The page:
“Mixed nation!” introducing a conceptual framework for the (im)possibilities of racialized belonging among Black mixed-race youth

Joy Howard, Fabienne Doucet

Research output: Contribution to journalArticlepeer-review

Abstract

The authors draw from multiple research projects and their own lived experiences as motherscholars raising Black mixed-race children to inform the development of a conceptual framework to analyze the politics of belonging specific to Black mixed-race youth. Authors draw from John Crowley’s definition of the politics of belonging as “the dirty work of boundary maintenance” (1999, p. 30; Yuval-Davis, 2006) to conceptualize the boundaries in question as a politicized community of belonging in the U.S. context. The authors critique perspectives on belonging that assume sameness or agreement as a space to belong. Instead, they draw insight from Black mixed-race youth who have pushed them to think about diverse spaces as openings for belonging as they explore the central question of this paper: Where do Black mixed-race youth find a sense of belonging?.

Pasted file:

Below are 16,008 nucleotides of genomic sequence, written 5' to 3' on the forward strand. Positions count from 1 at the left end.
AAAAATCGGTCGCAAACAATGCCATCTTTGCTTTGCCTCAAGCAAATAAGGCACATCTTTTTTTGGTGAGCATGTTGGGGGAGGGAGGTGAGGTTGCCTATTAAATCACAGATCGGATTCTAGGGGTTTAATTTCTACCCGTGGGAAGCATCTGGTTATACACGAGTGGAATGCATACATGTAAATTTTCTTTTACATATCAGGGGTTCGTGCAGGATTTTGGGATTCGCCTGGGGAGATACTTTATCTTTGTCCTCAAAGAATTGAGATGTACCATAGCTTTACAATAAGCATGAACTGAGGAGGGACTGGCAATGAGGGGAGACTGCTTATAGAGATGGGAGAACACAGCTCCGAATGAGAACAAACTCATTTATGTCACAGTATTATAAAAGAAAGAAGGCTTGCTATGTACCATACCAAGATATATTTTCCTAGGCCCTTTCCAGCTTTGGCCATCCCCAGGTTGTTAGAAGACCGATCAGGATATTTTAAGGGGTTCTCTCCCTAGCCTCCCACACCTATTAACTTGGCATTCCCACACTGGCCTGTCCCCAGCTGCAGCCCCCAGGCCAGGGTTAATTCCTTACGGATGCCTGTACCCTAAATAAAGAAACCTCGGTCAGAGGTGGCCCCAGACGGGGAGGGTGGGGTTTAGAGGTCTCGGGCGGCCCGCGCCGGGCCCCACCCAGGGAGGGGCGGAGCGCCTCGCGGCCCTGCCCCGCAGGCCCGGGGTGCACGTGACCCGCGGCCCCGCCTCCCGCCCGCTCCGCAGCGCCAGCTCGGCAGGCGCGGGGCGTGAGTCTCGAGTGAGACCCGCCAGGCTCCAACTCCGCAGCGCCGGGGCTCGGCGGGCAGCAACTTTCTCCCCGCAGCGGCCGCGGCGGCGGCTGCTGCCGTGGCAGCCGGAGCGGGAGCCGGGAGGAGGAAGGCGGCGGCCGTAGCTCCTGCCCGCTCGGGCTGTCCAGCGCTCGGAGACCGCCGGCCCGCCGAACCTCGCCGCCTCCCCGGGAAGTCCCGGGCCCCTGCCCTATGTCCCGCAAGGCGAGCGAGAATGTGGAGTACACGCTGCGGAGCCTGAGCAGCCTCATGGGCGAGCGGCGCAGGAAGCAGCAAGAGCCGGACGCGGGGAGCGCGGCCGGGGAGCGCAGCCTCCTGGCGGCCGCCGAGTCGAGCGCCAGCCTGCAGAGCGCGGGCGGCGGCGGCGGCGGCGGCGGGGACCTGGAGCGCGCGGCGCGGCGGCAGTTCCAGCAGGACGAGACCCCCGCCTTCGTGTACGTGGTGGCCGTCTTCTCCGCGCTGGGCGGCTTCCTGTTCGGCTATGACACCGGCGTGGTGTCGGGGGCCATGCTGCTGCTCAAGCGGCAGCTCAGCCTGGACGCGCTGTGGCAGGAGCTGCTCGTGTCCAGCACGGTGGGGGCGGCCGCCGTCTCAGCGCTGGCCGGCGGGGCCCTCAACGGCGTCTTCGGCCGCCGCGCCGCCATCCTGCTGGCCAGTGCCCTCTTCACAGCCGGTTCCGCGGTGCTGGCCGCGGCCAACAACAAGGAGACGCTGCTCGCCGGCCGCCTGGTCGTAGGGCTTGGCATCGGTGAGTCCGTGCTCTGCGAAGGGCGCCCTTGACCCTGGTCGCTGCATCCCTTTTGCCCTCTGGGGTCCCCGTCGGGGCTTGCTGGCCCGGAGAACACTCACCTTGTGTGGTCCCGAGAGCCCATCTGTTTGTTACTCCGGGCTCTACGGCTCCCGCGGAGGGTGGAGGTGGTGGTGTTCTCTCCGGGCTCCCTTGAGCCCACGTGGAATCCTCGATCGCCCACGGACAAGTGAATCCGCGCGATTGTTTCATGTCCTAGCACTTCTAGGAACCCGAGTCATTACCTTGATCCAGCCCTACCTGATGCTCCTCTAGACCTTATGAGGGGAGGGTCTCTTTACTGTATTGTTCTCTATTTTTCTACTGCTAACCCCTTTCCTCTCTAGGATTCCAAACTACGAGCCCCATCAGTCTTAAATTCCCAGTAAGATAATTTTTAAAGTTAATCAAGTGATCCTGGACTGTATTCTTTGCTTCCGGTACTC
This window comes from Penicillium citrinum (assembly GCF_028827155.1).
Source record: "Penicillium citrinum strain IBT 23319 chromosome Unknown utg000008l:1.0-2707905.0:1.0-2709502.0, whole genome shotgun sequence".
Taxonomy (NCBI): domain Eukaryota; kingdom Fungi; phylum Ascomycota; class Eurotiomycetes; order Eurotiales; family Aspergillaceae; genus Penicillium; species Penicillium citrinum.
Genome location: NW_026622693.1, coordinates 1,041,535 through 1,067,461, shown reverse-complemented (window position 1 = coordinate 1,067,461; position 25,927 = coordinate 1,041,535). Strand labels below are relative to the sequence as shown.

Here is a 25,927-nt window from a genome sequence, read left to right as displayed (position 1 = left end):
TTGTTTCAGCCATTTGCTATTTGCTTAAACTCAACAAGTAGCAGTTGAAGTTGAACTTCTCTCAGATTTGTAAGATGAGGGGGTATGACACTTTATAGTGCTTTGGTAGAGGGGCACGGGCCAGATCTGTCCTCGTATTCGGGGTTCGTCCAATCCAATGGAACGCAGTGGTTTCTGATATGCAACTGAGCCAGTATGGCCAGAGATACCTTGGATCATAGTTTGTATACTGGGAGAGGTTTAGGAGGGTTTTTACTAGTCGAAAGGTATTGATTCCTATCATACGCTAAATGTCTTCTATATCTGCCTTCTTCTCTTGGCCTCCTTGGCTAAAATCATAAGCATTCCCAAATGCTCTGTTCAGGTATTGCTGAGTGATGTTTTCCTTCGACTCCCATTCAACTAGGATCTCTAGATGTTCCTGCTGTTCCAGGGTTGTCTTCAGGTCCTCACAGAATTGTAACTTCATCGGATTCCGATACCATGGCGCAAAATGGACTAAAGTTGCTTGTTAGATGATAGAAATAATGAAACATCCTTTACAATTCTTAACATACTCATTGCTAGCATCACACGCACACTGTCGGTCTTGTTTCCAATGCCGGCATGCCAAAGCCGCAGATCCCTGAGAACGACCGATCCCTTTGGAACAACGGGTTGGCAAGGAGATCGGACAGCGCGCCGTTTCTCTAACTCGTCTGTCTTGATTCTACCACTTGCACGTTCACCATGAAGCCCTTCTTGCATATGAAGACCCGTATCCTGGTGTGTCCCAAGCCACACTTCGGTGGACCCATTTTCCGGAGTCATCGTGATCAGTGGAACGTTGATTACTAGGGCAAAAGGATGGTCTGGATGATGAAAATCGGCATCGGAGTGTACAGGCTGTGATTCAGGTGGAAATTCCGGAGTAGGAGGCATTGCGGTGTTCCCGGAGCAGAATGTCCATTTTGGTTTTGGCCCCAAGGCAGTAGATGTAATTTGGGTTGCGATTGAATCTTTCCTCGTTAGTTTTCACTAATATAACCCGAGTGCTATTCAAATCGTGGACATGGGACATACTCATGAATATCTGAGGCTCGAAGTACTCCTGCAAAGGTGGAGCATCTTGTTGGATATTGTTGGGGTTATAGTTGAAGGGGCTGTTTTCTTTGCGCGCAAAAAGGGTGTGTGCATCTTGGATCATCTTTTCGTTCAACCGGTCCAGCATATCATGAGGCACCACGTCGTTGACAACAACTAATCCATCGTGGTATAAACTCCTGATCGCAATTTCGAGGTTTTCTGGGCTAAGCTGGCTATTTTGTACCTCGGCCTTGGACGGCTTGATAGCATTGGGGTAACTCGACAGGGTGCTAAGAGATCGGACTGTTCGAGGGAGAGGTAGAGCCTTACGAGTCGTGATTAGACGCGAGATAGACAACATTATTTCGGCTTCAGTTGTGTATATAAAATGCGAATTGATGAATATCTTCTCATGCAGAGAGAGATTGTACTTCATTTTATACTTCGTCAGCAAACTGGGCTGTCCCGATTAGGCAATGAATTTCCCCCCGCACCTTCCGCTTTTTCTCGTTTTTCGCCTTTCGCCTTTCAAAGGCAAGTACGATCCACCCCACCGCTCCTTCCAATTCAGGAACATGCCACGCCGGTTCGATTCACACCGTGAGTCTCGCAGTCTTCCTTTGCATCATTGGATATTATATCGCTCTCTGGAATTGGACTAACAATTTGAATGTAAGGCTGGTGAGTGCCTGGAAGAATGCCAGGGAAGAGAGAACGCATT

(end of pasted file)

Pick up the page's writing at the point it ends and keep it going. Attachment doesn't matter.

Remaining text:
Original languageEnglish (US)
JournalRace Ethnicity and Education
DOIs
StateAccepted/In press - 2024

Keywords

  • belonging
  • conceptual framework
  • critical mixed race studies
  • Mixed youth
  • multiracial

ASJC Scopus subject areas

  • Demography
  • Cultural Studies
  • Education

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